Thindpura: At 10:35 pm on Saturday, the cell phone of Asif Iqbal Bhat, a taxi driver from Thindpura village of north Kashmir's Kupwara district, rang just as he was preparing to sleep. On the other end, his family said, was a person from a nearby village, beseeching Asif that he (the caller) along with his family were stuck in the nearby Dardpora village. He wanted to avail Asif's taxi to reach home and even offered to pay extra.
"He refused to go," Asif's father Mohammad Iqbal Bhat, a forest guard in Jammu and Kashmir forest department, told Firstpost. "He told the caller that it was too late. The man, whom Bhat identified as an acquaintance, called him and requested for the favour of his son. Bhat went straight to the second storey of his home, where his son was preparing his bed and asked him to get the person to his destination, saying: "God has given you this job to do exactly this."
As the father's word prevailed over the son's, Asif wore a pheran (a warm Kashmiri cloak worn in winters) and left. The distance between the main road to Asif's house is barely 25 feet and this is where he usually parked his vehicle.
"Within five minutes, there was a burst of gunfire," Bhat, said. "I shouted 'Asifa... Asifa... Asifa' and rushed out. We found him near his taxi, blood spilling out from him like from a sheep. He had turned pale. He was trying to speak, but I failed to understand anything. It was as if a lightning had struck me."
Ghulam Mohammad, 65, Bhat's neighbour told Firstpost that he was smoking hubble-bubble on the veranda of his home, when he saw two Indian Army vehicles coming towards the village, few hours before the firing. Mohammad asked his family to turn off the lights, thinking it might be a crackdown. The soldiers stopped the vehicles, turned off their lights and disembarked, Mohammad said.
"After about an hour or so, we heard gunshots. I climbed on to the second floor and heard Bhat sahib shouting but no one was answering. I left home and rushed towards their residence. I found his father and grandfather near Asif's body," Mohammad told Firstpost.
Asif, 22, a tall, slim man with sunken cheeks and whitish complexion, had started driving a taxi in April this year, after leaving his studies. He would spend the entire day ferrying passengers from one village of north Kashmir to another, whose names like Kralpora, Dardipora, Chowkibal, Sopore and Handwara are still preserved on signboards inside his taxi. His fellow drivers at Kralpora said he worked hard to get his sister married and help his father meet the household expenses.
The Indian Army said in a statement on Sunday that Asif was killed in a crossfire. The army said they had information about the presence of militants in Thindpura village and had laid an ambush in the area.
"At around 2255h, an ambush party observed the suspicious movement of three persons near the nallah in Thindpura village. The individuals were challenged by troops, however, they did not respond," an army statement said, adding that the suspected militants opened fire towards the army ambush party, which was subsequently retaliated.
"In the crossfire, one person, later identified as Asif Iqbal Bhat s/o Mohammad Iqbal Bhat, the resident of Thindpura was killed due to a gunshot wound," the statement added.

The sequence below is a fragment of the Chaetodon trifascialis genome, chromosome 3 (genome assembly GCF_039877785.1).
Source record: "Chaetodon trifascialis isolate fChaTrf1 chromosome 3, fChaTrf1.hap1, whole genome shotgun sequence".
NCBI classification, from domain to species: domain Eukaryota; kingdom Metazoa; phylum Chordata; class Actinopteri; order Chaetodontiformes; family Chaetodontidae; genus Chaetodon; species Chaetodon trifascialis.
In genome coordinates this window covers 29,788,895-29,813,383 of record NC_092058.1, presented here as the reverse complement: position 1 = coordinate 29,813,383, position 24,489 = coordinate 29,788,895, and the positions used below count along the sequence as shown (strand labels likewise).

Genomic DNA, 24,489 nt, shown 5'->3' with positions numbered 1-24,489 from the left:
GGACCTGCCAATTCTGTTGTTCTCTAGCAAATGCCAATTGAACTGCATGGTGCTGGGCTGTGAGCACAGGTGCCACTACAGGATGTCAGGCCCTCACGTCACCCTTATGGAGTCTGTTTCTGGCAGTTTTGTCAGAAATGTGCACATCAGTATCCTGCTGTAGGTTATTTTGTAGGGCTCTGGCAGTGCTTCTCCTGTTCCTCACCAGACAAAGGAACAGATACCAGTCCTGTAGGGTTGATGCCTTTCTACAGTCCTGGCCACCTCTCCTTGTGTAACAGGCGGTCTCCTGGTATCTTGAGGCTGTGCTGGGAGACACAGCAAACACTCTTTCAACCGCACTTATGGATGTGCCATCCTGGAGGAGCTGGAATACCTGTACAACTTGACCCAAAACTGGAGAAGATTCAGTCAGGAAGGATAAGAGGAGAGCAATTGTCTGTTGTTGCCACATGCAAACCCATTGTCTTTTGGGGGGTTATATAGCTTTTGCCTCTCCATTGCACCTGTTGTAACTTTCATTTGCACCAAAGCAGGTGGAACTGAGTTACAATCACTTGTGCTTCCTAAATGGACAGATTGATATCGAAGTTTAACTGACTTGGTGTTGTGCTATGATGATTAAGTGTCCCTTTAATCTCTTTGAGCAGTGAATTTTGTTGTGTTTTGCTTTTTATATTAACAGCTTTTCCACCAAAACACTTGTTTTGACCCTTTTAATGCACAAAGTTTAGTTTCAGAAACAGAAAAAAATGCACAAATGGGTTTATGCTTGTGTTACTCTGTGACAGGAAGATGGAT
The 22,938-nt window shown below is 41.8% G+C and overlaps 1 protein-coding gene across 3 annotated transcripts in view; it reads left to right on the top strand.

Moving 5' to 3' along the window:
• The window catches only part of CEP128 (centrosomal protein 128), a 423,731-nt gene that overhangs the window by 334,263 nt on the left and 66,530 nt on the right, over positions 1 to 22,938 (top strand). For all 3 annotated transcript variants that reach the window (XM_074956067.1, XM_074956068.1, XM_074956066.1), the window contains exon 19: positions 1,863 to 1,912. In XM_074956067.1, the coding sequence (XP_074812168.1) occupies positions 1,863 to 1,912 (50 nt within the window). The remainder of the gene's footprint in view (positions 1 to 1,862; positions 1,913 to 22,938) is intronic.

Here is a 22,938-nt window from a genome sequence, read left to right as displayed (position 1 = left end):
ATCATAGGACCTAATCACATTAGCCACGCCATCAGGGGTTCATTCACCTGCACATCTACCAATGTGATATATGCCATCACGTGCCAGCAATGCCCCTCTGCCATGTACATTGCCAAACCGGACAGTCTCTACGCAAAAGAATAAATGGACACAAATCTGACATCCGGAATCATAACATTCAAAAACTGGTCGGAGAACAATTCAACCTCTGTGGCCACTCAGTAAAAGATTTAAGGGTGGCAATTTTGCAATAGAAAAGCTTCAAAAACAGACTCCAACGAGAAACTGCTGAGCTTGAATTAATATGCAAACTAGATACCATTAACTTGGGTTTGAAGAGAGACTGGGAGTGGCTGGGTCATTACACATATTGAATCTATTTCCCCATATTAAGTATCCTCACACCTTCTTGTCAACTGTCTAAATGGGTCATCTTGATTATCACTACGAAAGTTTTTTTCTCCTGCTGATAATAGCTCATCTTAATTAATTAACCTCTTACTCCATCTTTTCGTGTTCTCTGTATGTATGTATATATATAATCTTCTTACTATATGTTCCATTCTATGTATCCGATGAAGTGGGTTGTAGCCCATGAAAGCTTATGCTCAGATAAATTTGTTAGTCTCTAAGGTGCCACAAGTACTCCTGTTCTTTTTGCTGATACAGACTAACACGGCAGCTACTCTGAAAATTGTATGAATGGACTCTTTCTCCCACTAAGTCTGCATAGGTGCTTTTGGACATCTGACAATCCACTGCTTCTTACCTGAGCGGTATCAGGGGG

A few meters from where Asif was killed, a group of villagers on Sunday morning showed visiting journalists a spot where a magazine full of cartridges, some empty packets of snacks, a flask, and a pair of socks were left behind by soldiers, people said, after leaving the spot in a hurry.
The statement reads like a copy-paste version of events as described by the army whenever it is blamed to have killed civilians in Kashmir, under the garb of maintaining law and order. The only thing that changes in these statements are the names, time and date, and places of occurrence. There is no explanation on how such killings occur and why.
Few minutes after he was shot, Asif's brother, Majid, started the car and pushed his bullet-riddled body inside. As he, along with three other neighbours, hit the road, a Cassiper vehicle of the army, according to Umar Basher, who was travelling inside the car, stopped them from moving towards Kralpora medical health centre, for almost fifteen minutes.
Soldiers hit their vehicle on one side when the car slowed down on their signal. The four people inside the car somehow managed to take Asif to the health centre from where he was referred to Srinagar. Before reaching Sopore, he was dead.
Deputy inspector general of police, north Kashmir, VK Birdi said that the army's 21 RR had cordoned the area and as per army's version, there was unusual activity in the area. Iqbal, according to the army, was running into the cordon. "Even after being challenged, he did not stop. So, they fired on him," Birdi said.
On Sunday, amid anti-India and pro-freedom protests, as angry people refused to bury the body, senior superintendent of police, Shamsher Hussain, tried to pacify protesters. He assured them that a case will be lodged against the army and that an FIR has been registered. The villagers finally performed the last rites late on Sunday afternoon.
At least 25 people, 12 of them policemen including district police chief Hussain were injured in the intense clashes which lasted over five hours in the village and its adjoining areas since the news of the death of the civilian spread. "It is a shameful incident," Hussain told Firstpost. "No one is above the law – neither police nor the army. The investigation will start from Monday.
Published Date: Dec 18, 2017 11:46 AM | Updated Date: Dec 18, 2017 17:06 PM